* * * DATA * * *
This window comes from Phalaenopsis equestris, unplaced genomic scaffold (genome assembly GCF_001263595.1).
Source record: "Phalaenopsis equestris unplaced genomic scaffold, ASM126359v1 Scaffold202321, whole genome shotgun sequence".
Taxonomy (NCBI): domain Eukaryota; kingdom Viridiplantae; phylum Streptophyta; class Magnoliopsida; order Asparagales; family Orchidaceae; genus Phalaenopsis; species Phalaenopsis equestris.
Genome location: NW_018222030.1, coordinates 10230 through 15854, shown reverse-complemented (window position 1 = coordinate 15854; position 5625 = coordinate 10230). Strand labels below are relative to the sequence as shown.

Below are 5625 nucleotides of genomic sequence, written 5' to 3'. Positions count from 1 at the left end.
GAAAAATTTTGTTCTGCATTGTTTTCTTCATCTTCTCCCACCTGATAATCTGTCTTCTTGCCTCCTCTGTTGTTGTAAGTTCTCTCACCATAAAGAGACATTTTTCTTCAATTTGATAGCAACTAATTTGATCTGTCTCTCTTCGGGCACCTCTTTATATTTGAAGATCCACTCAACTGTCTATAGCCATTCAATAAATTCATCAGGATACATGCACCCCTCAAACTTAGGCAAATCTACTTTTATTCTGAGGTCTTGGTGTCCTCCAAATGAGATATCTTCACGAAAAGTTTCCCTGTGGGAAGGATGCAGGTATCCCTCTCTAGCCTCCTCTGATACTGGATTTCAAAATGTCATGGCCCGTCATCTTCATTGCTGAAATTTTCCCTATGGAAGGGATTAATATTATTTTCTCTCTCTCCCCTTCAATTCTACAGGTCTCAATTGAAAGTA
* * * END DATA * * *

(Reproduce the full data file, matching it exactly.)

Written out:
This window comes from Phalaenopsis equestris, unplaced genomic scaffold (genome assembly GCF_001263595.1).
Source record: "Phalaenopsis equestris unplaced genomic scaffold, ASM126359v1 Scaffold202321, whole genome shotgun sequence".
Taxonomy (NCBI): domain Eukaryota; kingdom Viridiplantae; phylum Streptophyta; class Magnoliopsida; order Asparagales; family Orchidaceae; genus Phalaenopsis; species Phalaenopsis equestris.
Genome location: NW_018222030.1, coordinates 10230 through 15854, shown reverse-complemented (window position 1 = coordinate 15854; position 5625 = coordinate 10230). Strand labels below are relative to the sequence as shown.

Below are 5625 nucleotides of genomic sequence, written 5' to 3'. Positions count from 1 at the left end.
GAAAAATTTTGTTCTGCATTGTTTTCTTCATCTTCTCCCACCTGATAATCTGTCTTCTTGCCTCCTCTGTTGTTGTAAGTTCTCTCACCATAAAGAGACATTTTTCTTCAATTTGATAGCAACTAATTTGATCTGTCTCTCTTCGGGCACCTCTTTATATTTGAAGATCCACTCAACTGTCTATAGCCATTCAATAAATTCATCAGGATACATGCACCCCTCAAACTTAGGCAAATCTACTTTTATTCTGAGGTCTTGGTGTCCTCCAAATGAGATATCTTCACGAAAAGTTTCCCTGTGGGAAGGATGCAGGTATCCCTCTCTAGCCTCCTCTGATACTGGATTTCAAAATGTCATGGCCCGTCATCTTCATTGCTGAAATTTTCCCTATGGAAGGGATTAATATTATTTTCTCTCTCTCCCCTTCAATTCTACAGGTCTCAATTGAAAGTA